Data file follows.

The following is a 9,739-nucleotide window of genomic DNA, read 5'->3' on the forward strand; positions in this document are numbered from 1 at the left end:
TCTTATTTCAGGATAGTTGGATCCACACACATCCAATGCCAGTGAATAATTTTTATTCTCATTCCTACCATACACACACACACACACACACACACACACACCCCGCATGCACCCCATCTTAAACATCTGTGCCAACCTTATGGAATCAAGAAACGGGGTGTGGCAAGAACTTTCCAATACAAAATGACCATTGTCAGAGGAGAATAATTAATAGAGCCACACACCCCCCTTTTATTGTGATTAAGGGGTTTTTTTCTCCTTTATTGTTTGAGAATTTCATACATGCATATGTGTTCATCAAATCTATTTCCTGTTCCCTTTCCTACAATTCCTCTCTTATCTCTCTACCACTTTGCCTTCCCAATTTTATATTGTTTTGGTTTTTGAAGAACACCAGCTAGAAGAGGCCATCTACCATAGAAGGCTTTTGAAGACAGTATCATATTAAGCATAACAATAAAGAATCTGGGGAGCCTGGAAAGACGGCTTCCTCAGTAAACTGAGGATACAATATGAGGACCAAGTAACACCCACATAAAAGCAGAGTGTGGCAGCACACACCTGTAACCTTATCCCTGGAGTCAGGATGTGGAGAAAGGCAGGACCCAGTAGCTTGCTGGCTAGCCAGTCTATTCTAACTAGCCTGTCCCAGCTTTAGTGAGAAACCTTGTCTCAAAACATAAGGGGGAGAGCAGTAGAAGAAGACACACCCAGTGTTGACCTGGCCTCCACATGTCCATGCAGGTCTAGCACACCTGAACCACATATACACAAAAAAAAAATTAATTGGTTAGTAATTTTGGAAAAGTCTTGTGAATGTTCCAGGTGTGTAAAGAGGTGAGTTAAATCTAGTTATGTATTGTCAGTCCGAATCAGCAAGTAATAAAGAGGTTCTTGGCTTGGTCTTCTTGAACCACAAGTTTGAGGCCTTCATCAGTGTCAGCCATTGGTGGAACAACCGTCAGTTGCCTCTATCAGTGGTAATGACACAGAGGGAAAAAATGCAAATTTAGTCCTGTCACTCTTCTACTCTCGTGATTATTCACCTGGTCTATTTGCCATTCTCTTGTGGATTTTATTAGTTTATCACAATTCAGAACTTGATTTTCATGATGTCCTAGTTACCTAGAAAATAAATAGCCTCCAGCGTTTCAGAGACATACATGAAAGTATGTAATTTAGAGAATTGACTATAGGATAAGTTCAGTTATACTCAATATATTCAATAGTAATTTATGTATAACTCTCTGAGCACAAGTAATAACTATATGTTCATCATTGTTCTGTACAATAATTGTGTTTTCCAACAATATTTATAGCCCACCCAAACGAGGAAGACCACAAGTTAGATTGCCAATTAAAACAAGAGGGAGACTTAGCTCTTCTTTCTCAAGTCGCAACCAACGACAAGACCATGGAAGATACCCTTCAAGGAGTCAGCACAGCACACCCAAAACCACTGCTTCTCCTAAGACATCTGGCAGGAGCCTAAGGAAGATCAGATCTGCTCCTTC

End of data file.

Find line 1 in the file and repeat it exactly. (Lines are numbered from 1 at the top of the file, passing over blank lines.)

The following is a 9,739-nucleotide window of genomic DNA, read 5'->3' on the forward strand; positions in this document are numbered from 1 at the left end: